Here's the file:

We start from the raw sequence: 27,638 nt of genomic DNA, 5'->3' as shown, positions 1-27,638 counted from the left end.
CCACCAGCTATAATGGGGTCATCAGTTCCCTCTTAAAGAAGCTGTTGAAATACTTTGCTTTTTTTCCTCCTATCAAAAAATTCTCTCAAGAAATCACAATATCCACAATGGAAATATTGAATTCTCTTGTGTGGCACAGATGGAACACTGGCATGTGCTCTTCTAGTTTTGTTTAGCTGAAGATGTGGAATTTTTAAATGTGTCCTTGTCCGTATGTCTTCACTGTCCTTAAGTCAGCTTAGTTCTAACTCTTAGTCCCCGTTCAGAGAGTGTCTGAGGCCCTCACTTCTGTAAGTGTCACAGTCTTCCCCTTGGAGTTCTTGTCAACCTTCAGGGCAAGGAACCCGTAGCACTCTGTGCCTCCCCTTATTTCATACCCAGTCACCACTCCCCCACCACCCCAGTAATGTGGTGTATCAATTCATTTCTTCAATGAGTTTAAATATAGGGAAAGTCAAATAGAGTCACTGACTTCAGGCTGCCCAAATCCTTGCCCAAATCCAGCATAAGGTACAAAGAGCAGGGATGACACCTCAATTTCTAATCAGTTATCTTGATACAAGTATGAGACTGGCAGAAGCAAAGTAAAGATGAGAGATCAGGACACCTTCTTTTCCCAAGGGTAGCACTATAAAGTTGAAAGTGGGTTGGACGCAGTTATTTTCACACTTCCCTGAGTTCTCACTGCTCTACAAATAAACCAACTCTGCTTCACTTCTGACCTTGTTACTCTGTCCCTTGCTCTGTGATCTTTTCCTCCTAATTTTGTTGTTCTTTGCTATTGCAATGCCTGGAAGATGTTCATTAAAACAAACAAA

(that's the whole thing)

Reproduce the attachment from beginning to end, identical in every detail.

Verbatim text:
We start from the raw sequence: 27,638 nt of genomic DNA, 5'->3' as shown, positions 1-27,638 counted from the left end.
CCACCAGCTATAATGGGGTCATCAGTTCCCTCTTAAAGAAGCTGTTGAAATACTTTGCTTTTTTTCCTCCTATCAAAAAATTCTCTCAAGAAATCACAATATCCACAATGGAAATATTGAATTCTCTTGTGTGGCACAGATGGAACACTGGCATGTGCTCTTCTAGTTTTGTTTAGCTGAAGATGTGGAATTTTTAAATGTGTCCTTGTCCGTATGTCTTCACTGTCCTTAAGTCAGCTTAGTTCTAACTCTTAGTCCCCGTTCAGAGAGTGTCTGAGGCCCTCACTTCTGTAAGTGTCACAGTCTTCCCCTTGGAGTTCTTGTCAACCTTCAGGGCAAGGAACCCGTAGCACTCTGTGCCTCCCCTTATTTCATACCCAGTCACCACTCCCCCACCACCCCAGTAATGTGGTGTATCAATTCATTTCTTCAATGAGTTTAAATATAGGGAAAGTCAAATAGAGTCACTGACTTCAGGCTGCCCAAATCCTTGCCCAAATCCAGCATAAGGTACAAAGAGCAGGGATGACACCTCAATTTCTAATCAGTTATCTTGATACAAGTATGAGACTGGCAGAAGCAAAGTAAAGATGAGAGATCAGGACACCTTCTTTTCCCAAGGGTAGCACTATAAAGTTGAAAGTGGGTTGGACGCAGTTATTTTCACACTTCCCTGAGTTCTCACTGCTCTACAAATAAACCAACTCTGCTTCACTTCTGACCTTGTTACTCTGTCCCTTGCTCTGTGATCTTTTCCTCCTAATTTTGTTGTTCTTTGCTATTGCAATGCCTGGAAGATGTTCATTAAAACAAACAAA